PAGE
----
Hatching mechanics – fluidity and pressure

In past videos/articles, we looked at the different types of hatching and their roles, and some exercises to get better at hatching. In this video, we are going to look at how the movements of your fingers, hand and arm create hatching of different sizes and characteristics. The video has demonstrations, but if you prefer we’ve also written out the content with screenshots below.

We’re also going to look at the different ways the material comes into contact with the paper and how that changes the hatching. This video is based on our own experiences which we noticed even while making our previous hatching videos.

What our demonstration attempts taught us

One thing became clear when trying to do a demonstration with a mechanical pencil. The need to keep clicking the pencil slightly disrupted the rhythm of the hatching, and this was enough to throw the hatching into disarray – the lines were not uniformly spaced or aligned.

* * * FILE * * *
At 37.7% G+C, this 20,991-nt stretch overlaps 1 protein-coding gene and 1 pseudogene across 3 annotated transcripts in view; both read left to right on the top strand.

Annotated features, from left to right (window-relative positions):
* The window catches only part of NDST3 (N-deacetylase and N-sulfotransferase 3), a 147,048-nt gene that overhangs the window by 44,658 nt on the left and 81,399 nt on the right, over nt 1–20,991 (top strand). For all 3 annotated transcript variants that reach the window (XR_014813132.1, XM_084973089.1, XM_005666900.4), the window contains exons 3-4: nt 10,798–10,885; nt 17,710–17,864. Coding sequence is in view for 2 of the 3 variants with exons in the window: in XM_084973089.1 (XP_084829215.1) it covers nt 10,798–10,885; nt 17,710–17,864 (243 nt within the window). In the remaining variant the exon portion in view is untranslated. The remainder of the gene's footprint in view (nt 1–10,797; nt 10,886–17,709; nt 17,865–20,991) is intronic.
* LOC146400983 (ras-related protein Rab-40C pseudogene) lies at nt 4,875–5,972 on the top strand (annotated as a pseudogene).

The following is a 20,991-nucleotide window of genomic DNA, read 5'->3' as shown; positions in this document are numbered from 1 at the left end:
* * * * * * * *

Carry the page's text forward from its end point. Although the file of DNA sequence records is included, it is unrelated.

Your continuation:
We also noticed that doing U shaped hatching where the curve was coming in towards the hand doesn’t work well with the mechanics of the arm. Going against the natural motion of the arm or hand made things very messy. So we want unrushed and uninterrupted movements that work with the natural motion of the arm, wrist and fingers.

The natural motion of the arm, wrist and fingers

There are a few ways to move the pencil or whichever material across the page. With your fingers, wrist, elbow, shoulder or a combination.

You can hatch using each one or any combo, and they are all useful. But there’s a few ways of moving each joint that lend themselves to nice hatching, and others that make hatching hard. Which one you use depends on how much area you want to cover and the style of hatching you want to achieve.


    The big mistake that led to all my other mistakes

We need to describe the area to be hatched and there’s two important lengths for that – the length of the lines themselves, and the width of the area the lines grouped together creates. So, for this video, I’ll call this the line length and this the area width (these aren’t formal terms, I’m just using them for this article).